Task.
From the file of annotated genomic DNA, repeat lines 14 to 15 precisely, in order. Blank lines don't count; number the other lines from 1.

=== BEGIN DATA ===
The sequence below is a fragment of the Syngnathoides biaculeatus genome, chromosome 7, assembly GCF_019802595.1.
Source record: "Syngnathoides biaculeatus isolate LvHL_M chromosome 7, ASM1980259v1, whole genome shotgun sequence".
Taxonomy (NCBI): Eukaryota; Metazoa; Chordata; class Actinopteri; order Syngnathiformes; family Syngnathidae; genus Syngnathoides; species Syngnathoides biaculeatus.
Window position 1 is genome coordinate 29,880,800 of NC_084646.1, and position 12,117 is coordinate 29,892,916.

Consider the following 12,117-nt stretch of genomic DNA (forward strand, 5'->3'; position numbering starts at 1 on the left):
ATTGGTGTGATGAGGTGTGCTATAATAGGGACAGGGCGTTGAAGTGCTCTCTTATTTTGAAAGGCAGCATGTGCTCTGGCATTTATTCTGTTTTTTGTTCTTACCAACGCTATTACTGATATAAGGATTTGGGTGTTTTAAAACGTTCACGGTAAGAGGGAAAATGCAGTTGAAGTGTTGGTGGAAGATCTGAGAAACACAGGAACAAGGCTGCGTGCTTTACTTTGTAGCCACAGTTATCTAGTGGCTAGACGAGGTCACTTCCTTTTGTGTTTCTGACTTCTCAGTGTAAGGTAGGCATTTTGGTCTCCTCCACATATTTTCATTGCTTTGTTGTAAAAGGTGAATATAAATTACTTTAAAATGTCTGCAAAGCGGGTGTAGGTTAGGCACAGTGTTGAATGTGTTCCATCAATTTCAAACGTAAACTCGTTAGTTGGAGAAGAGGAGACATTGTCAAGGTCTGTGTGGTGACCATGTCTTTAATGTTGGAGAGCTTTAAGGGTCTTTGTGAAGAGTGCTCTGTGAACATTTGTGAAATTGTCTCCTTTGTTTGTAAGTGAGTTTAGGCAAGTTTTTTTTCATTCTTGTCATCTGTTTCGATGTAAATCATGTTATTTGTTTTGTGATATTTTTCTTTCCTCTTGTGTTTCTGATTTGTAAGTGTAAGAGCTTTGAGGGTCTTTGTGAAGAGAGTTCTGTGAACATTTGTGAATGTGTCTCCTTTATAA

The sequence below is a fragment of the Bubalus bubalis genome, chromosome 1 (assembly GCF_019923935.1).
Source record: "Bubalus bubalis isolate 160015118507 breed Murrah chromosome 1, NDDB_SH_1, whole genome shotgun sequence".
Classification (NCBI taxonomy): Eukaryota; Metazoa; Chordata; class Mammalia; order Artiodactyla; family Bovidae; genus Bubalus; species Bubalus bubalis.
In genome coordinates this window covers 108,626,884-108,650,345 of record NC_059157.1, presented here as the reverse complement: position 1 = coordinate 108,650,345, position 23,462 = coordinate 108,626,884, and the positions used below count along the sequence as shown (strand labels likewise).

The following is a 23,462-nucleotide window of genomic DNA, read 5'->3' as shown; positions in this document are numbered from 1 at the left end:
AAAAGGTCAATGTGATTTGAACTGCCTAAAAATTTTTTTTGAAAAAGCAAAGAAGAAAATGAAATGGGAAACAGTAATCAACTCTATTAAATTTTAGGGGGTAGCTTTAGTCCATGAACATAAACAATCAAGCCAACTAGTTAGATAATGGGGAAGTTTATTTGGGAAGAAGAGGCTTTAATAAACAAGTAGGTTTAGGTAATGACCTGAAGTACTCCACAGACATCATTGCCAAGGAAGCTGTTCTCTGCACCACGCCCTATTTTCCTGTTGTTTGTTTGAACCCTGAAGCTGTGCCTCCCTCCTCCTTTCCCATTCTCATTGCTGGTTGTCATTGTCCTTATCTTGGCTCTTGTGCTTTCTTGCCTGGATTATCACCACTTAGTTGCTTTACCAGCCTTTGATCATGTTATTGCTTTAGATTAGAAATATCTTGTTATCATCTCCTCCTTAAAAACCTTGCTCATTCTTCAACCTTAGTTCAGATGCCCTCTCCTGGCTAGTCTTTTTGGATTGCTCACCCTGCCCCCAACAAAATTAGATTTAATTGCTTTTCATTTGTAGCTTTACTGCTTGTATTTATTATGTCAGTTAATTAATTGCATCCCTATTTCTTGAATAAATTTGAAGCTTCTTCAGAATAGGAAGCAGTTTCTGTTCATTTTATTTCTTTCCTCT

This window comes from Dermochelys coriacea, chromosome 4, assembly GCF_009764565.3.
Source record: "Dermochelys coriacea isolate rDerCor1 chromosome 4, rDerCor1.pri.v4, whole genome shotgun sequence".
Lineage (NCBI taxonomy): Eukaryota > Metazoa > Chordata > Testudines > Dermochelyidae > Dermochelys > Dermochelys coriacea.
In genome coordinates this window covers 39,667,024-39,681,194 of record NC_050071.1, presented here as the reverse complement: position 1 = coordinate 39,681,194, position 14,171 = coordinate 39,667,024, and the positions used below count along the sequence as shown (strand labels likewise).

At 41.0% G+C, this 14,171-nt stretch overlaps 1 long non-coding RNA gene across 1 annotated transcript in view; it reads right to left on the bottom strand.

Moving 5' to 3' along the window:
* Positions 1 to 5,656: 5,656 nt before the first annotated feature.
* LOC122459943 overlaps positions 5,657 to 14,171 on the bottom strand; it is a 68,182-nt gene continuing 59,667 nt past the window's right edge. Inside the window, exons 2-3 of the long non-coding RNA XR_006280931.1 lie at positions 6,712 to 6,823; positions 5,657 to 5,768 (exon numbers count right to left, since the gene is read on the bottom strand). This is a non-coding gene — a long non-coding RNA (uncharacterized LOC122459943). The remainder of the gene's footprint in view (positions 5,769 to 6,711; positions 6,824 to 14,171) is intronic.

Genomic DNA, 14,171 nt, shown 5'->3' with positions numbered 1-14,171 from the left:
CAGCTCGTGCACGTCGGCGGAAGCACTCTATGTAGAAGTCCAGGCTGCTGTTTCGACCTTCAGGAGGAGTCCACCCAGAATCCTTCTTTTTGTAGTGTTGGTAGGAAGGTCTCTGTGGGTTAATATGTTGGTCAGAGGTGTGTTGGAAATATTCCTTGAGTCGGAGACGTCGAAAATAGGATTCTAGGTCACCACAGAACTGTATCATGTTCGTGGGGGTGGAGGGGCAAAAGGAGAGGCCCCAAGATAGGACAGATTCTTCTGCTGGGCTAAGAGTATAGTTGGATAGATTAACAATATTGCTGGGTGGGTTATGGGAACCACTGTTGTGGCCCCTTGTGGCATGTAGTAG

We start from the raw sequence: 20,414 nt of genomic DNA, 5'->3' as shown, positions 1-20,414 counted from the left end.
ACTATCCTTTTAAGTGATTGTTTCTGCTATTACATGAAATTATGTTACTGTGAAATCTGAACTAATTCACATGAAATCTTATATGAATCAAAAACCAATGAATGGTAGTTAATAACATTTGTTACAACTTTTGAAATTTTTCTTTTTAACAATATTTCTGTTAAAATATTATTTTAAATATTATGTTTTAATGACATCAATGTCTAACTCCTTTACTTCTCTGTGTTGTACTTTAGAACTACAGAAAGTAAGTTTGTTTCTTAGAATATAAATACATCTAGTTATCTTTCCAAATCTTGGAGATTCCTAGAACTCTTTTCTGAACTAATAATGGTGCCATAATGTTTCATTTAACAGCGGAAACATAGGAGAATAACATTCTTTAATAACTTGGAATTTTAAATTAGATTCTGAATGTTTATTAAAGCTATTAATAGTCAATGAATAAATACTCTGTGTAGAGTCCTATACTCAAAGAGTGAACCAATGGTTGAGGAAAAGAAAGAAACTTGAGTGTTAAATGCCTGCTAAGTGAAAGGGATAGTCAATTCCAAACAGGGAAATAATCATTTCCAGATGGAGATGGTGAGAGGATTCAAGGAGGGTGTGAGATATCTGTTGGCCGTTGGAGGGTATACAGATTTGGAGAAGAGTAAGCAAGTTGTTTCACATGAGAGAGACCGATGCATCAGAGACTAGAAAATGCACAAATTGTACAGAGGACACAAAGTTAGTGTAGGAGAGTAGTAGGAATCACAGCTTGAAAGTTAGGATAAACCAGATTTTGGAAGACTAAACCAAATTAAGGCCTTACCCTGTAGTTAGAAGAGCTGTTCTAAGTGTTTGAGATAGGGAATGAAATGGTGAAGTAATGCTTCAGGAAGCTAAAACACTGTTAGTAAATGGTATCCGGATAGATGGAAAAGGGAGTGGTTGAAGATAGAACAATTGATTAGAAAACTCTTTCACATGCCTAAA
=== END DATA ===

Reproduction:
Source record: "Dermochelys coriacea isolate rDerCor1 chromosome 4, rDerCor1.pri.v4, whole genome shotgun sequence".
Lineage (NCBI taxonomy): Eukaryota > Metazoa > Chordata > Testudines > Dermochelyidae > Dermochelys > Dermochelys coriacea.